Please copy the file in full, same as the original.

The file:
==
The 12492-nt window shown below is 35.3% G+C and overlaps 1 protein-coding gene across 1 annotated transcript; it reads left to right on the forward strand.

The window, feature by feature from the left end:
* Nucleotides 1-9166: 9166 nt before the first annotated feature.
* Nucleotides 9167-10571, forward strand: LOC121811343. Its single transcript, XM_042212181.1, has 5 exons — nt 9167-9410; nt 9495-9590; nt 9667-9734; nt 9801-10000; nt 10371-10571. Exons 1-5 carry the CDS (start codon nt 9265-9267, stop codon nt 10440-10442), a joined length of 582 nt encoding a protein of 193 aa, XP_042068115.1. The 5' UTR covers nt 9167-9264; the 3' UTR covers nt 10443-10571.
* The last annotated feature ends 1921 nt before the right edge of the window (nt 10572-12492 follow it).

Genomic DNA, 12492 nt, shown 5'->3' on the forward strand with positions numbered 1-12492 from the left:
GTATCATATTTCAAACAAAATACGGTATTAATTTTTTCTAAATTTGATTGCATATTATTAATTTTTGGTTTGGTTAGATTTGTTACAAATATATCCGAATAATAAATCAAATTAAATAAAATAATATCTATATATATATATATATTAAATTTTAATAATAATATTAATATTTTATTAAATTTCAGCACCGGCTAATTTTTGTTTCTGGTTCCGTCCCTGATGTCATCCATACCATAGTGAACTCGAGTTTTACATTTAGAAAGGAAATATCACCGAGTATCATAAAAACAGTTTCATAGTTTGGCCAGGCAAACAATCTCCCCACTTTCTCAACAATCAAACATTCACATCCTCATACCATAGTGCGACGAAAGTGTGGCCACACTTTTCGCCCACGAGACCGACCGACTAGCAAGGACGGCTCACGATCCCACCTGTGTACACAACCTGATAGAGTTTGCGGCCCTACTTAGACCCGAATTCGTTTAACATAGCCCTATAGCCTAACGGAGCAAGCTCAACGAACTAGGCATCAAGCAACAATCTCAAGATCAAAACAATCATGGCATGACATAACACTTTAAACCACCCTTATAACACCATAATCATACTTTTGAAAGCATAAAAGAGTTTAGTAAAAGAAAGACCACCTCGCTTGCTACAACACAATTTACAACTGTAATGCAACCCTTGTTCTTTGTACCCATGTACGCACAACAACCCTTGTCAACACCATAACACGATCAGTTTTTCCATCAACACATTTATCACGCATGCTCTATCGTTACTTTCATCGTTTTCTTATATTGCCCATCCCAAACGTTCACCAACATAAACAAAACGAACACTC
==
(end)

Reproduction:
The 12492-nt window shown below is 35.3% G+C and overlaps 1 protein-coding gene across 1 annotated transcript; it reads left to right on the forward strand.

The window, feature by feature from the left end:
* Nucleotides 1-9166: 9166 nt before the first annotated feature.
* Nucleotides 9167-10571, forward strand: LOC121811343. Its single transcript, XM_042212181.1, has 5 exons — nt 9167-9410; nt 9495-9590; nt 9667-9734; nt 9801-10000; nt 10371-10571. Exons 1-5 carry the CDS (start codon nt 9265-9267, stop codon nt 10440-10442), a joined length of 582 nt encoding a protein of 193 aa, XP_042068115.1. The 5' UTR covers nt 9167-9264; the 3' UTR covers nt 10443-10571.
* The last annotated feature ends 1921 nt before the right edge of the window (nt 10572-12492 follow it).

Genomic DNA, 12492 nt, shown 5'->3' on the forward strand with positions numbered 1-12492 from the left:
GTATCATATTTCAAACAAAATACGGTATTAATTTTTTCTAAATTTGATTGCATATTATTAATTTTTGGTTTGGTTAGATTTGTTACAAATATATCCGAATAATAAATCAAATTAAATAAAATAATATCTATATATATATATATATTAAATTTTAATAATAATATTAATATTTTATTAAATTTCAGCACCGGCTAATTTTTGTTTCTGGTTCCGTCCCTGATGTCATCCATACCATAGTGAACTCGAGTTTTACATTTAGAAAGGAAATATCACCGAGTATCATAAAAACAGTTTCATAGTTTGGCCAGGCAAACAATCTCCCCACTTTCTCAACAATCAAACATTCACATCCTCATACCATAGTGCGACGAAAGTGTGGCCACACTTTTCGCCCACGAGACCGACCGACTAGCAAGGACGGCTCACGATCCCACCTGTGTACACAACCTGATAGAGTTTGCGGCCCTACTTAGACCCGAATTCGTTTAACATAGCCCTATAGCCTAACGGAGCAAGCTCAACGAACTAGGCATCAAGCAACAATCTCAAGATCAAAACAATCATGGCATGACATAACACTTTAAACCACCCTTATAACACCATAATCATACTTTTGAAAGCATAAAAGAGTTTAGTAAAAGAAAGACCACCTCGCTTGCTACAACACAATTTACAACTGTAATGCAACCCTTGTTCTTTGTACCCATGTACGCACAACAACCCTTGTCAACACCATAACACGATCAGTTTTTCCATCAACACATTTATCACGCATGCTCTATCGTTACTTTCATCGTTTTCTTATATTGCCCATCCCAAACGTTCACCAACATAAACAAAACGAACACTC